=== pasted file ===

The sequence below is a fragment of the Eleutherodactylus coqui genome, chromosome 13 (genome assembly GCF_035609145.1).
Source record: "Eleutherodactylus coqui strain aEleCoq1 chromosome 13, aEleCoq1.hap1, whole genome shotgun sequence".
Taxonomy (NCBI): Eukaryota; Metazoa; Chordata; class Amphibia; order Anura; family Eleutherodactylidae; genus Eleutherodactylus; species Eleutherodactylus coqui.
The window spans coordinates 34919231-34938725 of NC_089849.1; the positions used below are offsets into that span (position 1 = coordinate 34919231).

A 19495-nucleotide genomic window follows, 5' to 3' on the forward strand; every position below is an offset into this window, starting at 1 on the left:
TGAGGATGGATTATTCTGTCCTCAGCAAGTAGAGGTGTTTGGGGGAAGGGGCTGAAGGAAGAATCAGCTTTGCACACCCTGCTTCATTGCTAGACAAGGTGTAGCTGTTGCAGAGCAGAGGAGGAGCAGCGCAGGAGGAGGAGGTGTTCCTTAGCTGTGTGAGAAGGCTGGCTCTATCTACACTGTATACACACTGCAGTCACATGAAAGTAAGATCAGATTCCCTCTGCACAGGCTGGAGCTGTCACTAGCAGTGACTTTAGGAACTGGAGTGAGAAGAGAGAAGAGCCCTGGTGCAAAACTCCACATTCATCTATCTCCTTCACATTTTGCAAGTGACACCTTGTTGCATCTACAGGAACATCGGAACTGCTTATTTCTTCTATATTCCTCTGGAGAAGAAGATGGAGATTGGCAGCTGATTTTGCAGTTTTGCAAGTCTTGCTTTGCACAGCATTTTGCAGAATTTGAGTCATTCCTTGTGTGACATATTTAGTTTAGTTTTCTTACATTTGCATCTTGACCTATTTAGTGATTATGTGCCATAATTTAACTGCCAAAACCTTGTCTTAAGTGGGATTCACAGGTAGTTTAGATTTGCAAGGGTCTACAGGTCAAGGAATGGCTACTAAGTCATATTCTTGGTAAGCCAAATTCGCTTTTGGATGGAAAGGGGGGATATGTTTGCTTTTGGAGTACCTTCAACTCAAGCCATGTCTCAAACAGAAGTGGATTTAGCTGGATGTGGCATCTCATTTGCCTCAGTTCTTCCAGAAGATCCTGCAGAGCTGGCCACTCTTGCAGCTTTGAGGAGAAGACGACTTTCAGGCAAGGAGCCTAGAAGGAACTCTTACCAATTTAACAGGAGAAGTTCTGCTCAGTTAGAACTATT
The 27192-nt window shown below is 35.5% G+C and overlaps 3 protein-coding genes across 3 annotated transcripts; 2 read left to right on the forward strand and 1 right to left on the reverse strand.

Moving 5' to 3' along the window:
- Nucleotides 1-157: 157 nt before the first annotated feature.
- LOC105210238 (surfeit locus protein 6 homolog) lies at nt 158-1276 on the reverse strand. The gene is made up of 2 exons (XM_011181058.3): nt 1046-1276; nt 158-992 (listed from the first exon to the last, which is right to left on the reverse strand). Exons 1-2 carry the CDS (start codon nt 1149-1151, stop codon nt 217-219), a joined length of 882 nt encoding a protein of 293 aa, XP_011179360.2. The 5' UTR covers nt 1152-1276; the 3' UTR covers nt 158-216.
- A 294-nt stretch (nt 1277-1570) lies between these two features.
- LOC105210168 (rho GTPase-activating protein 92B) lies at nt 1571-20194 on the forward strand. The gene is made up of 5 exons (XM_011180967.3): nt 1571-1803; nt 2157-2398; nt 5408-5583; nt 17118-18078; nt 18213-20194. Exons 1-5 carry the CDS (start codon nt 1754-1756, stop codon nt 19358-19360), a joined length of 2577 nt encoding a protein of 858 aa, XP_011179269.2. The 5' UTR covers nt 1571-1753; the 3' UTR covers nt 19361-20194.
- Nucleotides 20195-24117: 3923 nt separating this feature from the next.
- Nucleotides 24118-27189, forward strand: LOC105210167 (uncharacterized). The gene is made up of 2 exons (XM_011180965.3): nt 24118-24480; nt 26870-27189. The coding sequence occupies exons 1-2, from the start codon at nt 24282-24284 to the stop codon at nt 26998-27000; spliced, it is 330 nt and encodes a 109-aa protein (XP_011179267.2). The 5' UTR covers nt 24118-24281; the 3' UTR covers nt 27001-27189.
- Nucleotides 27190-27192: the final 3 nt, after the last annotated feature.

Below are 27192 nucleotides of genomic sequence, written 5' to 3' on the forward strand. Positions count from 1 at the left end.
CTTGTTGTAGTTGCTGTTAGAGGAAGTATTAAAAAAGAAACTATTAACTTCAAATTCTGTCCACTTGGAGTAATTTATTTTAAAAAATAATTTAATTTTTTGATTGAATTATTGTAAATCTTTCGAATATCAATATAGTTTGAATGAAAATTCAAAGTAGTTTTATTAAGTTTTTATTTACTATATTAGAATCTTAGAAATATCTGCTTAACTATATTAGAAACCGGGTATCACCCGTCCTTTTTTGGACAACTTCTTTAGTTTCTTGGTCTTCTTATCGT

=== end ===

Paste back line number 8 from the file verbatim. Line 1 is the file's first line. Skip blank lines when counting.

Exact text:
Moving 5' to 3' along the window: